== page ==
Parental Alienation: Enforcement and Sanctions
In December 2022, we reviewed the warning signs to watch for if you suspect your former partner may be engaging in parental alienation. If you believe you are a victim of parental alienation and/or your co-parent is refusing to facilitate your Court Ordered parenting time, you have the right to file an application with the Court to enforce the existing Court Orders.
If you have already been in Court several times to enforce your parenting time and the other party is continuing to violate the Court Orders, you may want to request the Court consider more stringent relief such as modifying the parenting time schedule to preclude the violating parent from continuing to damage your relationship with the children. However, the Court will first have to review the children’s best interest factors to determine if this is the best way to stop the violating parent’s bad faith.
If it does not appear it will be in the children’s best interest to modify the parenting time schedule, there are numerous other remedies you can ask the Court to implement to sanction the violating parent. Generally, these sanctions will be considered by the Court when there have been repeated violations of a custody and parenting time Order.
New Jersey Court Rule 5:3-7(a) authorizes the Court to impose sanctions on a parent who is failing to facilitate a Court Order, addressing custody and parenting time. These sanctions include:
- compensatory time with the children;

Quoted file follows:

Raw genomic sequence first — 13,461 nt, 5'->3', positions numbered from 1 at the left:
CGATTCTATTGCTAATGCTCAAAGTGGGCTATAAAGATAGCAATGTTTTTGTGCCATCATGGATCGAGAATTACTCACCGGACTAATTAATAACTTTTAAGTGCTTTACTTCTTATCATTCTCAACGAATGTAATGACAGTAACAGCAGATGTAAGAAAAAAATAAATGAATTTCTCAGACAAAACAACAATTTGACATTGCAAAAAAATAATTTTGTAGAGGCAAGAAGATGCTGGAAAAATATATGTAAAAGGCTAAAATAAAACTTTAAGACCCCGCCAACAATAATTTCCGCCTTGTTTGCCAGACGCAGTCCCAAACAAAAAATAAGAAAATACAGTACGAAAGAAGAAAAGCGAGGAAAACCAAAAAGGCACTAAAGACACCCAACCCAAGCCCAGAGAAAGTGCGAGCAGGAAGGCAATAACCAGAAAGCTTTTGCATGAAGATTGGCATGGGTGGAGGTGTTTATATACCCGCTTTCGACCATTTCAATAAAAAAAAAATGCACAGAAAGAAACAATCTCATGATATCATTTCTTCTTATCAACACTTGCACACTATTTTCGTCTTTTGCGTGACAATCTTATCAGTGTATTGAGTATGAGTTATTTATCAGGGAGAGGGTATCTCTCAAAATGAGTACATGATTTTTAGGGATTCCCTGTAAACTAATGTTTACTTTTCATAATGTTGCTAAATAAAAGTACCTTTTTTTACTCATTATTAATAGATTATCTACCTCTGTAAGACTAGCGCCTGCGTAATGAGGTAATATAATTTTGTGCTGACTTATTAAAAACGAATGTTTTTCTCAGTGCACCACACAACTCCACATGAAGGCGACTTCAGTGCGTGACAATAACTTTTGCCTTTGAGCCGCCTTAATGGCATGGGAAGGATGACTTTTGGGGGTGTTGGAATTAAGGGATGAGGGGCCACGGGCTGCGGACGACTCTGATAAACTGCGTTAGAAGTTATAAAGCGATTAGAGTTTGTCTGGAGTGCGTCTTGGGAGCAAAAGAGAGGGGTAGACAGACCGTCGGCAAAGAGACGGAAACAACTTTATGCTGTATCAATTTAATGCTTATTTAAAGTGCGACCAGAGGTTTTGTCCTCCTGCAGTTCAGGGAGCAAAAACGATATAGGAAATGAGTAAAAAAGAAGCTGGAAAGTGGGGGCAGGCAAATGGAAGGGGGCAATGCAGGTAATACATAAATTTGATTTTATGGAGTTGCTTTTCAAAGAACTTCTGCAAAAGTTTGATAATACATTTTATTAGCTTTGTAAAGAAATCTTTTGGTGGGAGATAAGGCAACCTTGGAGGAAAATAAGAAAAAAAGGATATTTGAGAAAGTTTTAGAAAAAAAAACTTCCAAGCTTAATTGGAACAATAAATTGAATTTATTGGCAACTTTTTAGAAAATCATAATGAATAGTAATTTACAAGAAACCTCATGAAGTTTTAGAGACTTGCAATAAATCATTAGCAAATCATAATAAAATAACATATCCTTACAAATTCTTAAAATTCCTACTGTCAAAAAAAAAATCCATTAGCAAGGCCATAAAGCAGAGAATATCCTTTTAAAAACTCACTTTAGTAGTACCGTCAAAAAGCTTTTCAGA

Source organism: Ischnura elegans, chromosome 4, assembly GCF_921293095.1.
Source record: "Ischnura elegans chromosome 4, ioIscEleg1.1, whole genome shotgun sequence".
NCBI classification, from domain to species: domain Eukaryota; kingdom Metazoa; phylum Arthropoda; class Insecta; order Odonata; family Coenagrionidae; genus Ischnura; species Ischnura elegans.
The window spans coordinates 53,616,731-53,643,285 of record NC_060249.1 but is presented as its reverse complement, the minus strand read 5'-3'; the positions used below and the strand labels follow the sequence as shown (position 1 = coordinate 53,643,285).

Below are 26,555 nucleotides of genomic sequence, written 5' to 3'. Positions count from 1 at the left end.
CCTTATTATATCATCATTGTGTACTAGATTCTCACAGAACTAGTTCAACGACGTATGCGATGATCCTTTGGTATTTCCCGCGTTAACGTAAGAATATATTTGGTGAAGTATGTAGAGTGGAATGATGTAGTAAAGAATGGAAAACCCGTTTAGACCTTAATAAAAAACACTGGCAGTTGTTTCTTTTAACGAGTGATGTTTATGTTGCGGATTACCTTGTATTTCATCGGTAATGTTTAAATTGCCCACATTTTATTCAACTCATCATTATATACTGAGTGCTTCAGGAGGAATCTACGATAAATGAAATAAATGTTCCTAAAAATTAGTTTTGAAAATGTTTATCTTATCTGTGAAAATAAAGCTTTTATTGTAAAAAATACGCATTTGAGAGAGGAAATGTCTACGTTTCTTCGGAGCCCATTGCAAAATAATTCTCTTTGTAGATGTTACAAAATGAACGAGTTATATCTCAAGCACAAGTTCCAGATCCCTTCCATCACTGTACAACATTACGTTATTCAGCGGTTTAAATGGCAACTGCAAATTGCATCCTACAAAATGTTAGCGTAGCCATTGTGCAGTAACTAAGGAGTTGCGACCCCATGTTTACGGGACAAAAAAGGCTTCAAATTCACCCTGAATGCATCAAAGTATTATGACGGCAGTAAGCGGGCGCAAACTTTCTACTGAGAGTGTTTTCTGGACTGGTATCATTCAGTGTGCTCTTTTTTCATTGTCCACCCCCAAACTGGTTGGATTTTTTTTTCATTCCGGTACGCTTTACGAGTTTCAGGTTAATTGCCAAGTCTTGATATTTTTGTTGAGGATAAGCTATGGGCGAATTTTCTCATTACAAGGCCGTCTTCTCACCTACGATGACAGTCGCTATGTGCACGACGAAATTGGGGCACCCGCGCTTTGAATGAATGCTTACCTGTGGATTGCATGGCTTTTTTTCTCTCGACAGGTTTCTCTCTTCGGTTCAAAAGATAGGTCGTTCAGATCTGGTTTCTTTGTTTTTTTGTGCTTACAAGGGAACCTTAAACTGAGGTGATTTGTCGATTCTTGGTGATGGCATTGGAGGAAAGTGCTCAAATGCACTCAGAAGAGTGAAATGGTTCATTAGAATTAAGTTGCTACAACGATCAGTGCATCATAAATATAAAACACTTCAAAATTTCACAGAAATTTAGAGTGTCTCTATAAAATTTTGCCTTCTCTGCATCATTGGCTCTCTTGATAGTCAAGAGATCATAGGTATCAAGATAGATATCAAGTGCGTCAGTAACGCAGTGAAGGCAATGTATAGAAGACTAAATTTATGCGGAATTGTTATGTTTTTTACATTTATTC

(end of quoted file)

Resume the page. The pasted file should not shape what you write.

- economic sanctions, including but not limited to the award of monetary compensation for the costs resulting from a parent’s failure to appear for scheduled parenting time or visitation such as childcare expenses incurred by the other parent;
- modification of transportation arrangements;
- pick-up and return of the children in a public place;
- counseling for the children or parents or any of them at the expense of the parent in violation of the order;
- temporary or permanent modification of the custodial arrangement provided such relief is in the best interest of the children;
- participation by the parent in violation of the order in an approved community service program;
- incarceration, with or without work release;
- issuance of a warrant to be executed upon the further violation of the judgment or order; and
- any other appropriate equitable remedy.
A custody lawyer can help guide you through the process of preparing an enforcement motion and seeking the appropriate relief to hold the violating party accountable for his/her bad faith.
The information contained in this publication should not be construed as legal advice, is not a substitute for legal counsel, and should not be relied on as such. For legal advice or answers to specific questions, please contact one of our attorneys.